I know there are other published authors here writing for different houses than I write for, and I encourage y'all to jump in with any details that are different where you write.
Anyway, here are a few things that surprised me when I finally got published and started writing as a published author instead of an unpublished writer:
1. If you are no good at writing synopses, don't sweat it too much.
I stink at writing synopses, to this day. I write too long, ramble too much, include too much detail and all around fail to produce the kind of perfect synopsis that all the writing books and tips tell you to produce. But my editor still buys my books. She knows synopses are not my strong suit, but she's worked with me enough to know it has no bearing on my ability to tell a story. So do your very best to get it right now, while you're trying to impress an editor with your professionalism. But don't feel as if you have no hope if you can't produce that beautiful synopsis they use in all the How To books.
2. Once you have a few books under your belt, you don't have to finish a book to sell it.
Well, you do have to finish it at some point, obviously. But you don't have to be finished with it to sell it. Editors buy on proposal, which is generally three chapters and a detailed synopsis. In multibook contracts, they'll buy on 3 chaps/synopsis for the first book and just synopsis on the subsequent books. If you're a prolific, established writer like Nora Roberts, you can probably sell by telling your editor, "I'm ready to write three more books." It varies by how established you are, your editor's opinion of how reliable you are, etc. And none of that changes the fact that you do have to produce the book or you're going to owe someone some money.
3. You have to write harder than ever once you're published.
My editors at Harlequin Intrigue would love to see me write four or more books per year. I'm trying to meet that output, even though I work a full time day job that I don't anticipate leaving anytime soon. I'm not married and I'm the head of my household, which includes my retired mother, my disabled sister and my two school-age nieces. I can't give up my day job to write. But I want to meet my editors's wishes. In some ways, I'm competing with my fellow Intrigue authors, many of whom write full time. There are only so many slots in Intrigue, and I don't want to be sidelined because I can't produce as quickly as the others.
So I have to give up things in order to find time to write. I have to write when I'm tired, when I'm cold, when I'm sick, when I'm preoccupied. I write on my lunch hour, in the evening and on weekends. If I get days off from my day job—Christmas and Thanksgiving included—I still have to write. It's a job, and I have to go to it every day in order to produce at the level I want.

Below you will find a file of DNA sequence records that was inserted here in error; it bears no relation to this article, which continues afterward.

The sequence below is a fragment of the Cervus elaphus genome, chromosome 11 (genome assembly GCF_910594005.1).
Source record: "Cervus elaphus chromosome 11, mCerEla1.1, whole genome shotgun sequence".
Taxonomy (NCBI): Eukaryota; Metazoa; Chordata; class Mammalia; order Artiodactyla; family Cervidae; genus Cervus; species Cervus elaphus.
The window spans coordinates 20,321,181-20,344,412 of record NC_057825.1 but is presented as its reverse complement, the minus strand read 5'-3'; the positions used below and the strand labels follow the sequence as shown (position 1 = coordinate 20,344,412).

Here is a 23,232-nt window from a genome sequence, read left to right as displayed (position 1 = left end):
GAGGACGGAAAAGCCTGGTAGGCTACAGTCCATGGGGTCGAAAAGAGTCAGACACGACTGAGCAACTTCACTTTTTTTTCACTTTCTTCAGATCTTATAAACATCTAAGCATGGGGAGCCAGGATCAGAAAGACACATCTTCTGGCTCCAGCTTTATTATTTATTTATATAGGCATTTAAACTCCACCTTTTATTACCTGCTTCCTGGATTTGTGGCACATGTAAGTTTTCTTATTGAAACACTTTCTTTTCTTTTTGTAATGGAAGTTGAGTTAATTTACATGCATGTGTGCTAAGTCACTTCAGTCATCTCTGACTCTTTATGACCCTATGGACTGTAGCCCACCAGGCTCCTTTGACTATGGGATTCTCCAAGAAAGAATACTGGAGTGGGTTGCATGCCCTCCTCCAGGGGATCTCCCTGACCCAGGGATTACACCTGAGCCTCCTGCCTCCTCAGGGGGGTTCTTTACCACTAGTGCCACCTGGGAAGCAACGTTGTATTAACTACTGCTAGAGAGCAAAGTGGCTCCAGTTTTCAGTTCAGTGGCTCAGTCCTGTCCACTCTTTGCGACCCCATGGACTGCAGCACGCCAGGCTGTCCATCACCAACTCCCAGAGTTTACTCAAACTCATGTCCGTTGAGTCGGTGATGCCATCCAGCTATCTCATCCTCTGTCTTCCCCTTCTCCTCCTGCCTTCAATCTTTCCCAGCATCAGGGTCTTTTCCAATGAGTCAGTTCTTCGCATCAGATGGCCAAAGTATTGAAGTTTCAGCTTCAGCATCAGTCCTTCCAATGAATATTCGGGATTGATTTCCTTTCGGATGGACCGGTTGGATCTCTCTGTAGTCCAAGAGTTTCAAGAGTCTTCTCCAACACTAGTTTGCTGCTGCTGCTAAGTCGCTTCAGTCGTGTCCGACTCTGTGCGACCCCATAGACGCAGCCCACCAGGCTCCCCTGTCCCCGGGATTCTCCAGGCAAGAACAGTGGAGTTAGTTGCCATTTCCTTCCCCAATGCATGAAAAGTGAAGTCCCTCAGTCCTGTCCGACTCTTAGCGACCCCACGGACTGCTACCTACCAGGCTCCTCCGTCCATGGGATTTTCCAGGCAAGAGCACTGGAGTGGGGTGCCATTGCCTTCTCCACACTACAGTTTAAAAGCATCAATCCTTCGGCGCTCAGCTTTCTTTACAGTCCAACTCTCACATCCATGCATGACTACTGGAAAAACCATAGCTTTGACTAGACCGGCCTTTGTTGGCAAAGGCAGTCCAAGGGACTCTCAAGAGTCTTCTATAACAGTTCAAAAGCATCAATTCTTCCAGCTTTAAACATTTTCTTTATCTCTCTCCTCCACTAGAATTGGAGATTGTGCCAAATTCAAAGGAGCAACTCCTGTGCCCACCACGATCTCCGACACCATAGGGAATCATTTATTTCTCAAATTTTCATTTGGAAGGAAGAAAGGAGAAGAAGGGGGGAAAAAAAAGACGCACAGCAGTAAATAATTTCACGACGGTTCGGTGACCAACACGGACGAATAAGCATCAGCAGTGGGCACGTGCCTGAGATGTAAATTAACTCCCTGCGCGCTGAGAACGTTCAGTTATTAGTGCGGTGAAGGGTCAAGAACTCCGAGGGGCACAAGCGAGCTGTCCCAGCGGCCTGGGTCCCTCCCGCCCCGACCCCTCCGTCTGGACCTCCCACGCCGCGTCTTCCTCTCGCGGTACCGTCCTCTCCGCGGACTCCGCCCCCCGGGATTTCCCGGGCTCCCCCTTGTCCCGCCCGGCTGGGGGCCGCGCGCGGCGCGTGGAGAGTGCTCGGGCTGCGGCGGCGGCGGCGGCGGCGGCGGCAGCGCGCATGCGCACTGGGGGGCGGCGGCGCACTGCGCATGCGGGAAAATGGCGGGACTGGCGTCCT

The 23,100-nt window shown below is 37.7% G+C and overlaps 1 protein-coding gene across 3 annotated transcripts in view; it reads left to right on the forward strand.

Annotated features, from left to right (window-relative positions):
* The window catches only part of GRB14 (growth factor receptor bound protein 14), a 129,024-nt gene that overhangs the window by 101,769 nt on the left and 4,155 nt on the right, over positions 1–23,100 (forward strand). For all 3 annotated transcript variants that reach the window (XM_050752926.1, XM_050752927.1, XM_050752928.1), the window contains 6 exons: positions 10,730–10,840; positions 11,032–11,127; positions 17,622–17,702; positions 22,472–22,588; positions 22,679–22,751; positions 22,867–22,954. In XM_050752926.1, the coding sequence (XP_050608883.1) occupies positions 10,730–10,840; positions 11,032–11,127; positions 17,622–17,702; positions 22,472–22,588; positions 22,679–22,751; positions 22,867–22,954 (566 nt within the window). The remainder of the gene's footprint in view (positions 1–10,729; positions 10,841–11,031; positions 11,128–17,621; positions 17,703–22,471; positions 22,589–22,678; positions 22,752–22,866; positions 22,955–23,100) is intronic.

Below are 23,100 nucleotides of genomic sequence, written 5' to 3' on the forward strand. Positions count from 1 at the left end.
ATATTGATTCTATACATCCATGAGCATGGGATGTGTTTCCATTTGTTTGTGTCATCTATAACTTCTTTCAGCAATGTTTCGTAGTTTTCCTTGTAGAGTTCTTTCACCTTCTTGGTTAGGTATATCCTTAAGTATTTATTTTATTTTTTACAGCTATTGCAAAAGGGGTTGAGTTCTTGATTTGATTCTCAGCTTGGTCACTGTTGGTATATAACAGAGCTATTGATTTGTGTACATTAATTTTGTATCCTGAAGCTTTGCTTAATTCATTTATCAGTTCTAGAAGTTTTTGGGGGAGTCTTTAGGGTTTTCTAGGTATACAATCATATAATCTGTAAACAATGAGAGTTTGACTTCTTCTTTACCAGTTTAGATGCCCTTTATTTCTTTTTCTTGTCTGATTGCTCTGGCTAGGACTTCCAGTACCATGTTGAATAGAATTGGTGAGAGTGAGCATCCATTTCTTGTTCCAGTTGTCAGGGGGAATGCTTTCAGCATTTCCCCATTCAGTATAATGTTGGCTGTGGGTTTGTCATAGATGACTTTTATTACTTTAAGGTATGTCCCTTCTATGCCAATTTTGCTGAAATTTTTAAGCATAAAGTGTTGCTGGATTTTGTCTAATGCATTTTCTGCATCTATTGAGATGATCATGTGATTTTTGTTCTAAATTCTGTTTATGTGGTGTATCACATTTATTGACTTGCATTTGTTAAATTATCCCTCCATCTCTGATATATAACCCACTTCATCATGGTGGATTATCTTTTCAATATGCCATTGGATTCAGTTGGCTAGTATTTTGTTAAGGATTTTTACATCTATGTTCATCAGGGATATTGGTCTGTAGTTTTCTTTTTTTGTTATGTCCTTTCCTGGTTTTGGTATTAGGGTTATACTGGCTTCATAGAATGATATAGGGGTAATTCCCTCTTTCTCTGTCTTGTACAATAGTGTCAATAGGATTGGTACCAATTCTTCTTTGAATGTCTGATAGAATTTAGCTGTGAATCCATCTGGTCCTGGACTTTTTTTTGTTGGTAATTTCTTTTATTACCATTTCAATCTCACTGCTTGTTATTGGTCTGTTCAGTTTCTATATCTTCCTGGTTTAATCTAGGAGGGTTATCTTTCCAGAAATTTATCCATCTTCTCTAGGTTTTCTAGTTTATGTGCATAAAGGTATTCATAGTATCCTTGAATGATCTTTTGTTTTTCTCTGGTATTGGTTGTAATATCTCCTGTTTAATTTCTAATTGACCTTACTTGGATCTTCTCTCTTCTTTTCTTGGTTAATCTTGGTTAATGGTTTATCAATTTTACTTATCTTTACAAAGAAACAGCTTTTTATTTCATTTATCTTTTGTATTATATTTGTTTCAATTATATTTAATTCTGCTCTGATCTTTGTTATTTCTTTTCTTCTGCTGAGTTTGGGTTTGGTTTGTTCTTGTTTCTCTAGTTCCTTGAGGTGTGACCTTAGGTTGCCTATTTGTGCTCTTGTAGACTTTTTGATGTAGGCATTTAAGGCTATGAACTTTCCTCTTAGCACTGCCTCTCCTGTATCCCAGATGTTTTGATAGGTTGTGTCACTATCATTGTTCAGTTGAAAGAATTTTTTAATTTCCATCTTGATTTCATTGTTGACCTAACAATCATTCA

Luckily, the rewards are worth it.
4. Writing category-length books is challenging.
Anyone who thinks, "Oh, anyone can write those short little books" needs to try to do it. It's hard. You have to tell a story with all the same structural elements as a bigger book. You don't get to skip steps. But you have to distill the essence of the story into a streamlined, intense core narrative using characters and subplots sparingly. In the case of my books, Intrigues, you have the added challenge of developing a complex mystery plot while also developing a compelling and believable romance, all within 60,000 words.
I went into writing category not only because I loved reading the books but because I thought it would be easier than tackling a bigger book. The only thing easier was that it was shorter and the torture didn't last as long. But it was still torture. Good torture, but torture nonetheless.
5. Writing Romance is a sisterhood (with a few brothers just to make things interesting)
Yes, there will be friction in any large group of people. Feelings will get hurt. But romance writers, on the whole, are an amazing, supportive group of people.
I mentioned earlier that I feel a sense of competition with my fellow Intrigue authors. That's true. I do. But I also know they're wonderful writers who have earned their way into their careers, and I wish every single one of them well. And I know they wish the same for me. We may be competitors, but we're also sisters (and brothers, as there are two men writing for Intrigue now). Maybe it's because we all know we got there the hard way, and that we stay there the hard way. Romance publishing is a meritocracy, on the whole.
Those are a few of the things I've learned about writing from the published side of the aisle. Now, let's open this thing up to questions. Anything you've wondered about what it's like to be published? If I know the answer, I'll be happy to tell you. And if I don't, maybe someone else will, or I can find the answer for you.
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Don't forget my book Chickasaw County Captive is out in stores this week. And you can still find my January Intrigue, Case File: Canyon Creek, Wyoming online at amazon.com, borders.com, barnesandnoble.com, Books-A-Million online and eHarlequin. Visit my website at www.paulagraves.com or my blog, Spinsters and Lunatics, to keep up with my current and future projects.